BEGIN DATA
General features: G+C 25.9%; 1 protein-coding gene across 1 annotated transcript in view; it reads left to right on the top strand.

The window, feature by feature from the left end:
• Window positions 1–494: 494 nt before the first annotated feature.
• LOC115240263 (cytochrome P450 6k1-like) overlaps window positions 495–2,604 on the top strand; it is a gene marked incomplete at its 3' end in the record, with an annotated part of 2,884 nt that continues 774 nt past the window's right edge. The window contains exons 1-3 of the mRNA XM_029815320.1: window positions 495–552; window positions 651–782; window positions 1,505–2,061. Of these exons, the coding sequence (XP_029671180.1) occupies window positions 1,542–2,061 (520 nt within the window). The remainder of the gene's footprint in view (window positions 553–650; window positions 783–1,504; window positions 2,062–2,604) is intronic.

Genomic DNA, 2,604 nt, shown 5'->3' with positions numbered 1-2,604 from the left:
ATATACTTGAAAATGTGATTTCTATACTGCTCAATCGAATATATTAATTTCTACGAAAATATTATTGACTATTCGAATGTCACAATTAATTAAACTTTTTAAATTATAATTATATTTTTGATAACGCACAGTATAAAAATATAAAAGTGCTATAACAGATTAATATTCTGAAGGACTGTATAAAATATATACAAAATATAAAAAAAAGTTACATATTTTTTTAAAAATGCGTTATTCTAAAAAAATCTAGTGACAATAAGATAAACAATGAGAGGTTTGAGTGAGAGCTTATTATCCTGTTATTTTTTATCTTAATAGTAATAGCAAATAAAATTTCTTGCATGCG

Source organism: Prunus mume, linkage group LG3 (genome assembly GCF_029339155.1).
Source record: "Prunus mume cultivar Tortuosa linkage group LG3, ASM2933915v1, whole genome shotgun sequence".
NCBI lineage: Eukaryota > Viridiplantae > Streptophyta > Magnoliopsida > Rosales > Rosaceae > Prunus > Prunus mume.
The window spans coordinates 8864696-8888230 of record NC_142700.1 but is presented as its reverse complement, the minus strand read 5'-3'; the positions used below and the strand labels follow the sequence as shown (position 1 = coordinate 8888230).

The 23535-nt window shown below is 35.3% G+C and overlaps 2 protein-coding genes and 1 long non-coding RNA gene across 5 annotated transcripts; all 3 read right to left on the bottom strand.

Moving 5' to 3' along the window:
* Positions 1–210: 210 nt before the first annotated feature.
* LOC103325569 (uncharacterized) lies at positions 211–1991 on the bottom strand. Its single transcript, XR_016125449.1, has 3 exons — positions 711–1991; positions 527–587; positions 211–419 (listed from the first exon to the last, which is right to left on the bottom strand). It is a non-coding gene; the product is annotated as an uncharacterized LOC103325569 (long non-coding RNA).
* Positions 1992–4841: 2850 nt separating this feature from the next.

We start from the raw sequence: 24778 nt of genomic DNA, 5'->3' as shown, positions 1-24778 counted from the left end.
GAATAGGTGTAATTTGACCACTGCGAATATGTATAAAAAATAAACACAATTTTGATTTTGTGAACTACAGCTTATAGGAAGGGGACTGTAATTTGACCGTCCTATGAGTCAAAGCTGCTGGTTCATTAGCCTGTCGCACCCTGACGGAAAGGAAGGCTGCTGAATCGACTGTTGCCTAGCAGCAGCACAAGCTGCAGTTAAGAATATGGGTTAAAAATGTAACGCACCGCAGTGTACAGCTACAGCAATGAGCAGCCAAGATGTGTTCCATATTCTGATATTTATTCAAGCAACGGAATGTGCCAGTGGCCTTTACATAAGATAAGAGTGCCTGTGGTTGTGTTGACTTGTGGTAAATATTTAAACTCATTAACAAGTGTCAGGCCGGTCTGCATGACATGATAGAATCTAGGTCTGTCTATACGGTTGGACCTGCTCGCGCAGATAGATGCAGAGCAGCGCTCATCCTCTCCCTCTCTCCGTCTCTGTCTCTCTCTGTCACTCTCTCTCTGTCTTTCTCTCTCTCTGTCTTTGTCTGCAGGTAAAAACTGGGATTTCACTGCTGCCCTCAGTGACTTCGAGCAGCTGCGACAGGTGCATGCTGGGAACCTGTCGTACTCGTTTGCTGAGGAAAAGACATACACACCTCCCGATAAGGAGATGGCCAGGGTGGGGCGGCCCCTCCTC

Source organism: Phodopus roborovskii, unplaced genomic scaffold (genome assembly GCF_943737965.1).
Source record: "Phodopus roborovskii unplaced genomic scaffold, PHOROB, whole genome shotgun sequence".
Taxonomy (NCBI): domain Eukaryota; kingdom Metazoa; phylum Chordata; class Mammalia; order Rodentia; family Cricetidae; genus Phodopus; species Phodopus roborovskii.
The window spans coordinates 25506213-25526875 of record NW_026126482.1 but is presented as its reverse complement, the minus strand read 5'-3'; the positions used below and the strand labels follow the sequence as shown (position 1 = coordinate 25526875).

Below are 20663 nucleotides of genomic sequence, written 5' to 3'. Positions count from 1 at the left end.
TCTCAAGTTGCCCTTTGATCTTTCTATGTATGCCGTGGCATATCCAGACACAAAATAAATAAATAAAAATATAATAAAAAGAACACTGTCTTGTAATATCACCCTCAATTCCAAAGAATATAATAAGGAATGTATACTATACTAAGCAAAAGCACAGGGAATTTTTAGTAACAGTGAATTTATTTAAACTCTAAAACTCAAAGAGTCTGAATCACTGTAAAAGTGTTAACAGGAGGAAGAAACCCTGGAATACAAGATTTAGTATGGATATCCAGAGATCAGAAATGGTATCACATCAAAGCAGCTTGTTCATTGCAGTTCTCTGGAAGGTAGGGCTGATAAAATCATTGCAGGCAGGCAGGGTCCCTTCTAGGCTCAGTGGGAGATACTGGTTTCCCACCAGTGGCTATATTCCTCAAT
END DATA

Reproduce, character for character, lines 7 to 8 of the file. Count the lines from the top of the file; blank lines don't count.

Source organism: Prunus mume, linkage group LG3 (genome assembly GCF_029339155.1).
Source record: "Prunus mume cultivar Tortuosa linkage group LG3, ASM2933915v1, whole genome shotgun sequence".